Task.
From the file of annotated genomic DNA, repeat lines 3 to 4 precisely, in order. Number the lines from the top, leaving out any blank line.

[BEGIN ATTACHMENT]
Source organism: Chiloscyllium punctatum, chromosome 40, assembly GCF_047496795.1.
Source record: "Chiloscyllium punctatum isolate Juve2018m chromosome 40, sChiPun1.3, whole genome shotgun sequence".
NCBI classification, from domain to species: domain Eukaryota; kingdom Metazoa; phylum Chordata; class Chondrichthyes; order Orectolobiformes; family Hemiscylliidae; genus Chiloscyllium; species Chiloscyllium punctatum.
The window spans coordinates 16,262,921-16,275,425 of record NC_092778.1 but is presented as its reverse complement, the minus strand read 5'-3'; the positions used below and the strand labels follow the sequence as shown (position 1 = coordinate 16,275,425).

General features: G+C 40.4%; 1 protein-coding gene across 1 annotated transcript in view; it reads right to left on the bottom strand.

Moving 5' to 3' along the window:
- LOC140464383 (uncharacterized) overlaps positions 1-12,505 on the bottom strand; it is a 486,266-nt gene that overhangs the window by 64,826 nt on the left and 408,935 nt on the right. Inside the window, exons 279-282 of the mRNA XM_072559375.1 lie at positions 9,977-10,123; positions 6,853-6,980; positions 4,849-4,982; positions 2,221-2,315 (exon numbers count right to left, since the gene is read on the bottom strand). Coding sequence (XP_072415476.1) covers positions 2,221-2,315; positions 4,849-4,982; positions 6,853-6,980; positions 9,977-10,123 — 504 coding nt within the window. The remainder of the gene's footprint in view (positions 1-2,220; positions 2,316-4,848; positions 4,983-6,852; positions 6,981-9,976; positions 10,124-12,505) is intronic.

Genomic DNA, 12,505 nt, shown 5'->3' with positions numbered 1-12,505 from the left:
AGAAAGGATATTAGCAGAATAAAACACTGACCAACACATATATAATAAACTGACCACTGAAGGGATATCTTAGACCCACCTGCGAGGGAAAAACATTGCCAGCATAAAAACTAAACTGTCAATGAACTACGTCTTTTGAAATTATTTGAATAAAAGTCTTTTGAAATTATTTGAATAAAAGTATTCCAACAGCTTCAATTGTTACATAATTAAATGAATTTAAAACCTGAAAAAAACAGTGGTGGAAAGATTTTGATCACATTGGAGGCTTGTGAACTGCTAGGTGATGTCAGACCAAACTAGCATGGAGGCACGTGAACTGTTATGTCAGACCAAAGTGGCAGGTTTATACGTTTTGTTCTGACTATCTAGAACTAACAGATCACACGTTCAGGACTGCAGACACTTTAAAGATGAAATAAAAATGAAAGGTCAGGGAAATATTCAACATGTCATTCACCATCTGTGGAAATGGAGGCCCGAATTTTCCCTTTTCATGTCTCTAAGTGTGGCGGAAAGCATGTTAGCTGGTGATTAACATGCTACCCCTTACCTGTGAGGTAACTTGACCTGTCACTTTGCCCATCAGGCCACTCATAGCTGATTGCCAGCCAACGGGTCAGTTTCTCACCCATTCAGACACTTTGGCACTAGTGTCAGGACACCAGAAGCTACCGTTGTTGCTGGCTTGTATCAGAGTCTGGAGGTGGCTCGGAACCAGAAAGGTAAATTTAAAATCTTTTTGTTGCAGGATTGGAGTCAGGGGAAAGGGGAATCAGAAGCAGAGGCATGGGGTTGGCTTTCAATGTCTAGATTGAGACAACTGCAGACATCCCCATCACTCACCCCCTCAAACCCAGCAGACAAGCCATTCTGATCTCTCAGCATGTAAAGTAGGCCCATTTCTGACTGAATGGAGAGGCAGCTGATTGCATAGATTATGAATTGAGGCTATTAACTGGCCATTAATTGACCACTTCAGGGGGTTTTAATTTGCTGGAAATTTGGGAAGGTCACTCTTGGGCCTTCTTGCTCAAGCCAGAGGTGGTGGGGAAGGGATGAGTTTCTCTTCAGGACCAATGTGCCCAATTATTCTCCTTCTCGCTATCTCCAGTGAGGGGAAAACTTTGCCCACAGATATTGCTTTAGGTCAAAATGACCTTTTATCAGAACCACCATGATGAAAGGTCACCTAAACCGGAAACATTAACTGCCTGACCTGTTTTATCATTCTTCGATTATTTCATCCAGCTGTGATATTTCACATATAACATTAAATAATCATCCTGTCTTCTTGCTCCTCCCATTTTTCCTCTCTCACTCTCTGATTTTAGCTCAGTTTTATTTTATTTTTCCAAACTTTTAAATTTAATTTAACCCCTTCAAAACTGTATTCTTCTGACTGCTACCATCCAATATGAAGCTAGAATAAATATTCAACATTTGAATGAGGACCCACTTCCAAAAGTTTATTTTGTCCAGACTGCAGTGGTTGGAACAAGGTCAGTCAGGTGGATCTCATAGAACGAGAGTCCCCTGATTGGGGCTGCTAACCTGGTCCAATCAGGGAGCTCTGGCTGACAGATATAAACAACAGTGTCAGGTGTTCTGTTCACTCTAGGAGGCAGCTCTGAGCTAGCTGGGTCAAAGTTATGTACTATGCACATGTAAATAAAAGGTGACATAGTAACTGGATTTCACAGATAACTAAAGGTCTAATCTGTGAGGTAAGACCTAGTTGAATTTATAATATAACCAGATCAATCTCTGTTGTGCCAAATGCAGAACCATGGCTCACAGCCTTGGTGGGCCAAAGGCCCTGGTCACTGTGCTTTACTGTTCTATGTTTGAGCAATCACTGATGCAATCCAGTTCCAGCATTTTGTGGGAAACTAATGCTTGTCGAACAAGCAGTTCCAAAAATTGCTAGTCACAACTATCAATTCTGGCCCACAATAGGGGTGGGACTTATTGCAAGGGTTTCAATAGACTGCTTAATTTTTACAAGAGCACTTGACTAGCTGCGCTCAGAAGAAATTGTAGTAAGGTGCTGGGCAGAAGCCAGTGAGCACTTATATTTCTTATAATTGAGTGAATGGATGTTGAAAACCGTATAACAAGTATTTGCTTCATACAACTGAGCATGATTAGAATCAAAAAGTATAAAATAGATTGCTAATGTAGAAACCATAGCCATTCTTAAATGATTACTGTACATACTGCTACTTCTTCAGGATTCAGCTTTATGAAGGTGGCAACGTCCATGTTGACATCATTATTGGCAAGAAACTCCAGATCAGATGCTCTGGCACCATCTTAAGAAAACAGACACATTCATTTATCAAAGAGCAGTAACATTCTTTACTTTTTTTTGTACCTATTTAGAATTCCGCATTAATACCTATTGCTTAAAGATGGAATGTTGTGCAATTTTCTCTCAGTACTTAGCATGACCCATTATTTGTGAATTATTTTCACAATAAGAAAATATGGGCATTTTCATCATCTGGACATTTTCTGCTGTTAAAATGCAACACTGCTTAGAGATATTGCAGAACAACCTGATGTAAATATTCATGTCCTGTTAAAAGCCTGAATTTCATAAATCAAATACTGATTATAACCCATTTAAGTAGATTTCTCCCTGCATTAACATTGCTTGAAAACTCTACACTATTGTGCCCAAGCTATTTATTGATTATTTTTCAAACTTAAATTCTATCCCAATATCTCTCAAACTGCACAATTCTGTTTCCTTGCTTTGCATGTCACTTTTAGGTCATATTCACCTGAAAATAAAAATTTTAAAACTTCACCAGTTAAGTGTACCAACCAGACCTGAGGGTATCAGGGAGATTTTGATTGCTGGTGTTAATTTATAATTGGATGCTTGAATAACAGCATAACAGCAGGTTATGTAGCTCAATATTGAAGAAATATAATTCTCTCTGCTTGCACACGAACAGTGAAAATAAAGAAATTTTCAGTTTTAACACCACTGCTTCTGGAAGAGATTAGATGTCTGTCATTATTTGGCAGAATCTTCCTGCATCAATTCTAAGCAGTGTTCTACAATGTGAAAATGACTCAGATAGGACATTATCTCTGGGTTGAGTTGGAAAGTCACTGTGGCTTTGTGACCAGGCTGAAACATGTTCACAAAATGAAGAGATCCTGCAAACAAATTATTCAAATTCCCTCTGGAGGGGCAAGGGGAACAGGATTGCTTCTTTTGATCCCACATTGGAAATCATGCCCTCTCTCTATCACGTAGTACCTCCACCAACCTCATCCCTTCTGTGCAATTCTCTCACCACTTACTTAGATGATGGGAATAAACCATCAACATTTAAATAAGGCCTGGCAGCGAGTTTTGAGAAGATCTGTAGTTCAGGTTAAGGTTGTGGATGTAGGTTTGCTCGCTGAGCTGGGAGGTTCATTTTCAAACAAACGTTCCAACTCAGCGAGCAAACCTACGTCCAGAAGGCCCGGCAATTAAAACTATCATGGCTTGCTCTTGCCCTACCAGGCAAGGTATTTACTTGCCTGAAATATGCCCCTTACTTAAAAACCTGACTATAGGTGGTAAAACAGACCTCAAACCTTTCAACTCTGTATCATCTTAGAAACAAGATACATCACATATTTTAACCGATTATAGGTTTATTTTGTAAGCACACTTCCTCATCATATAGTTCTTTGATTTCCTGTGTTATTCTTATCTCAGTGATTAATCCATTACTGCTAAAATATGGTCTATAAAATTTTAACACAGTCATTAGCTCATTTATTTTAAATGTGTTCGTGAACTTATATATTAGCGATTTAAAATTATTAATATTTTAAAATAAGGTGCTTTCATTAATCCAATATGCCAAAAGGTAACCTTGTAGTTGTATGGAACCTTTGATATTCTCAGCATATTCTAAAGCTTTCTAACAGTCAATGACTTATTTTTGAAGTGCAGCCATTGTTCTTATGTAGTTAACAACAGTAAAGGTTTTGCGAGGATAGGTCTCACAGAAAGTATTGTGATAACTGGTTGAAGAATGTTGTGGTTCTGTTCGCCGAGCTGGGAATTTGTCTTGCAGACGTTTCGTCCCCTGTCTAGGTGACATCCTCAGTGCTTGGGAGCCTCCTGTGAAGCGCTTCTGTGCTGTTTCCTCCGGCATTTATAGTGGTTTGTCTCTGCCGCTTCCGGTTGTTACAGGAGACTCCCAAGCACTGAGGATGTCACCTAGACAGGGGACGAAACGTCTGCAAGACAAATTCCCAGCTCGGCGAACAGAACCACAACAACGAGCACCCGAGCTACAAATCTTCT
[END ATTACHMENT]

NCBI classification, from domain to species: domain Eukaryota; kingdom Metazoa; phylum Chordata; class Chondrichthyes; order Orectolobiformes; family Hemiscylliidae; genus Chiloscyllium; species Chiloscyllium punctatum.
The window spans coordinates 16,262,921-16,275,425 of record NC_092778.1 but is presented as its reverse complement, the minus strand read 5'-3'; the positions used below and the strand labels follow the sequence as shown (position 1 = coordinate 16,275,425).